What attitude does Nene display toward Nnaemeka's cultural upbringing in "Marriage Is a Private Affair"? What words reveal this attitude?

In "Marriage Is a Private Affair," Nene displays a perhaps naive and incredulous attitude towards Nnaemeka's cultural upbringing. This attitude is revealed by words and phrases such as "surprised" and "but why?"

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At the beginning of the story, Nnaemeka describes his cultural upbringing to his fiancée, Nene. Nnaemeka and Nene are engaged to be married, and Nnaemeka is trying to explain to Nene why he hasn't yet written to his father to tell him about the engagement. Nnaemeka says that his father will be upset, because he is engaged to be married to someone who is not in the same tribe as him. Nene asks, "But why?" She is described as "a little surprised" that Nnaemeka's father will not be happy to hear that his son is engaged, even if it is to someone not in the same tribe as him.

Nnaemeka tells Nene that he thinks she is surprised because she has "lived in Lagos all [her] life, and ... know[s] very little about people in remote parts of the country." Nnaemeka is saying, in other words, that Nene is naive when it comes to her understanding of the cultural upbringing that he and other people from the remote parts of the country experience. This naivety is confirmed by the narrator, who says that to Nene, "it had always seemed something of a joke that a person's tribe could determine whom he married." This seems like "a joke" to Nene because she has been raised in "the cosmopolitan atmosphere of the city."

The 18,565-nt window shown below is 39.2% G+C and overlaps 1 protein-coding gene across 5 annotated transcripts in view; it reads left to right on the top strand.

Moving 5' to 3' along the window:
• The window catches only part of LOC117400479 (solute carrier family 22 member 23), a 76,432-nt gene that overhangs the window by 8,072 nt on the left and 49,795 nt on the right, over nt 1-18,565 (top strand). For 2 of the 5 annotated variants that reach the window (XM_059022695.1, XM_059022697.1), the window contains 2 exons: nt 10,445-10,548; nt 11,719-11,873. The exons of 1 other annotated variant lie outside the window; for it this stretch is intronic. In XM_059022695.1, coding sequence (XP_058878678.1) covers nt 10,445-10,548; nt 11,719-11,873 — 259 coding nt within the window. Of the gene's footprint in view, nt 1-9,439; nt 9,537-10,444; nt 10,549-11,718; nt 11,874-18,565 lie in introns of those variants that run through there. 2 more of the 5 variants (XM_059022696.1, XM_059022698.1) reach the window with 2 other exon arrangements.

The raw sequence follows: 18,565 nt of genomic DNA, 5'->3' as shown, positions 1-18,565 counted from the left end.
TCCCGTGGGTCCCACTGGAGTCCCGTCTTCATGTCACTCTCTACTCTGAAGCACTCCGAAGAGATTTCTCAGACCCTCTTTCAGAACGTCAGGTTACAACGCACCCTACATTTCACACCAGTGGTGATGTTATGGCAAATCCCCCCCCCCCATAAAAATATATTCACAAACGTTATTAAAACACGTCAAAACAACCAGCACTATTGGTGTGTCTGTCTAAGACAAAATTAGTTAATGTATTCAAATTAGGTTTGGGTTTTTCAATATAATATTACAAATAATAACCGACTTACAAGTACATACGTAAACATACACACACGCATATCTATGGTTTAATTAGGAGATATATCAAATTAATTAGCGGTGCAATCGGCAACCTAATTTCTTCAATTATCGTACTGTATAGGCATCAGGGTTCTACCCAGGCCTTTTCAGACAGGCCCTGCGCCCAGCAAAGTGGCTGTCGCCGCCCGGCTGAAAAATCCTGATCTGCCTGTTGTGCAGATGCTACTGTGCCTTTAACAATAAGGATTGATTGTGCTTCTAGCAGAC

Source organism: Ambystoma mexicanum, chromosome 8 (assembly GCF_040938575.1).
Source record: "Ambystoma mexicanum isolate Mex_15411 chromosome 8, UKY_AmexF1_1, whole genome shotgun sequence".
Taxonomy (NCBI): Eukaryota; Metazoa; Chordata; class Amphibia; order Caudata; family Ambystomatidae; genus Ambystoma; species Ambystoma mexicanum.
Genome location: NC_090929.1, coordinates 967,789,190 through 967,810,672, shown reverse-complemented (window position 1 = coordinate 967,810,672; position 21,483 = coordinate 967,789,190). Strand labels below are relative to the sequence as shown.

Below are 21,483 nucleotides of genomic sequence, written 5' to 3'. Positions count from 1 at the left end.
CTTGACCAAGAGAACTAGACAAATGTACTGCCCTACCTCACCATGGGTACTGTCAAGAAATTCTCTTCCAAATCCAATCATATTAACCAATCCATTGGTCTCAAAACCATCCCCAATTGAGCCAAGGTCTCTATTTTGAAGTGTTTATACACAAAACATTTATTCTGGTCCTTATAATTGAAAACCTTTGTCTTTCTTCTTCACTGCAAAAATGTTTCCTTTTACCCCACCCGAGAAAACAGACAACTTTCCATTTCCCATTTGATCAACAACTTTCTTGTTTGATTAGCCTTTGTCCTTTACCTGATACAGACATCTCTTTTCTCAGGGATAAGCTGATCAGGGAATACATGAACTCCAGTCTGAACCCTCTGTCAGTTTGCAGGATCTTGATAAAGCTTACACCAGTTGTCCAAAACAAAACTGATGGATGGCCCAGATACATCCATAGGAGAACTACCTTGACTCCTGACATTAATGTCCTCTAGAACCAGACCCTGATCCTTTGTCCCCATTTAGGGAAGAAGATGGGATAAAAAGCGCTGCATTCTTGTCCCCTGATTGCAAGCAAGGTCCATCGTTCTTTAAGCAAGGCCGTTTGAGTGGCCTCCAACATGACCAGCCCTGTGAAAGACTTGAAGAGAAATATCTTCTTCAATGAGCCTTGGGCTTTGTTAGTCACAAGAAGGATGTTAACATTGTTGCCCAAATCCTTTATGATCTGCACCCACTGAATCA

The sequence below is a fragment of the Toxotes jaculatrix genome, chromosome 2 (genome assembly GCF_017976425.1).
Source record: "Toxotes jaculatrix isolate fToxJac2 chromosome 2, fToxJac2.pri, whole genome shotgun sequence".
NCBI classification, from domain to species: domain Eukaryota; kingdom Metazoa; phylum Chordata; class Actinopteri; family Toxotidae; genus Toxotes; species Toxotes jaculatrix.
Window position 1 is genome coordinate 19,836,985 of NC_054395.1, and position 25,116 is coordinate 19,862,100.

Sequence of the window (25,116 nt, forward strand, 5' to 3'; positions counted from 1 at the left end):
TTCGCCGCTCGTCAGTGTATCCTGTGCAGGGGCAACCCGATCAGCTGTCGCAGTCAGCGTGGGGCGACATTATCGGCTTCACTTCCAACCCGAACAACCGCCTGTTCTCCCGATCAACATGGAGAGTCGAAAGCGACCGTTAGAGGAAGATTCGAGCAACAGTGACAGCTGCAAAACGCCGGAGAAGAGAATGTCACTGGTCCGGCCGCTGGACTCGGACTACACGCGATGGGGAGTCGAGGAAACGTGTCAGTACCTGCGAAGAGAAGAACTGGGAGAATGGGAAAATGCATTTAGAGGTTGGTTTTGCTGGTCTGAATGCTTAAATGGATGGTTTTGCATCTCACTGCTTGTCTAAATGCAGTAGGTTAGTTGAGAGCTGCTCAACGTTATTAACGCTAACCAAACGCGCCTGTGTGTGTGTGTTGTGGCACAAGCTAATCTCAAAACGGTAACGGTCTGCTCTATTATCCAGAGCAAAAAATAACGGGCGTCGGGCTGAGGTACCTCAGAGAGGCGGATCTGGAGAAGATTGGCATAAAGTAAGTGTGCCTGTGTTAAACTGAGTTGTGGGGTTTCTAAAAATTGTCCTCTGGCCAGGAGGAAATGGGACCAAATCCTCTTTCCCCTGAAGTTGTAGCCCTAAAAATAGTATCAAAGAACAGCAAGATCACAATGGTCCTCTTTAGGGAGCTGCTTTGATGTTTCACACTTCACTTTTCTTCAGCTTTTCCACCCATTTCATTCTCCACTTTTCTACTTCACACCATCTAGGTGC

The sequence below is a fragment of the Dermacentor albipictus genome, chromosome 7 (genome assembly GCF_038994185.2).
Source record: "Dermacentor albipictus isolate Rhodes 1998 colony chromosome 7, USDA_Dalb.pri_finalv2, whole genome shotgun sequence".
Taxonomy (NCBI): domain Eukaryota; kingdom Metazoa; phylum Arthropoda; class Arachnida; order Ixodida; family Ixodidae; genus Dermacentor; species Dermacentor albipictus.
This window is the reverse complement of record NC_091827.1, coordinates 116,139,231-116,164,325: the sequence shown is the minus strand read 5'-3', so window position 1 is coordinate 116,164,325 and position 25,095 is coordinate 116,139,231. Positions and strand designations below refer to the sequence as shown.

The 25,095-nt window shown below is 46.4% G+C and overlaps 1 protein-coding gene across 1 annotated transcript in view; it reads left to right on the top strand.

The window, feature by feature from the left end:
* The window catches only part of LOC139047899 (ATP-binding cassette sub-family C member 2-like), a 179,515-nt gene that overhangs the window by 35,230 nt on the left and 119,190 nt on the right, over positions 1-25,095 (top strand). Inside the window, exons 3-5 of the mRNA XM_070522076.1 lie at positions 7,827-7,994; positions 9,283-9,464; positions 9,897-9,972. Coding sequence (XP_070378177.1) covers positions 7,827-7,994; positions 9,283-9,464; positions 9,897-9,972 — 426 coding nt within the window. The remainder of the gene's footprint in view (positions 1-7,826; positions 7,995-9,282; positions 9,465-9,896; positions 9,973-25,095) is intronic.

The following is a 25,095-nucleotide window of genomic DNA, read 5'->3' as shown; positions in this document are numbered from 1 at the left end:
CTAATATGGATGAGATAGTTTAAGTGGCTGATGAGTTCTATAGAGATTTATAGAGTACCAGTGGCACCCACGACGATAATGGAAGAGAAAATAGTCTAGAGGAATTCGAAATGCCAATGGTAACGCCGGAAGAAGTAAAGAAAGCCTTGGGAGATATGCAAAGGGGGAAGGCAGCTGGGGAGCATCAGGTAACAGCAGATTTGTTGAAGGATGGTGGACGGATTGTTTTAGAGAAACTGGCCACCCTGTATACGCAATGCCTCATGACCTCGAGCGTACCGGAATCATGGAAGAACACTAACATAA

Towards the end of their conversation, Nene says to Nnaemeka, "Come on then, be a good boy and send him a nice lovely letter." The language here is meant to be playful and teasing, and it suggests that Nene does not take the customs of Nnaemeka's cultural upbringing very seriously. She doesn't take them seriously because she does not, at this stage, believe that they can really be as strict and, from her perspective, as regressive as Nnaemeka implies.

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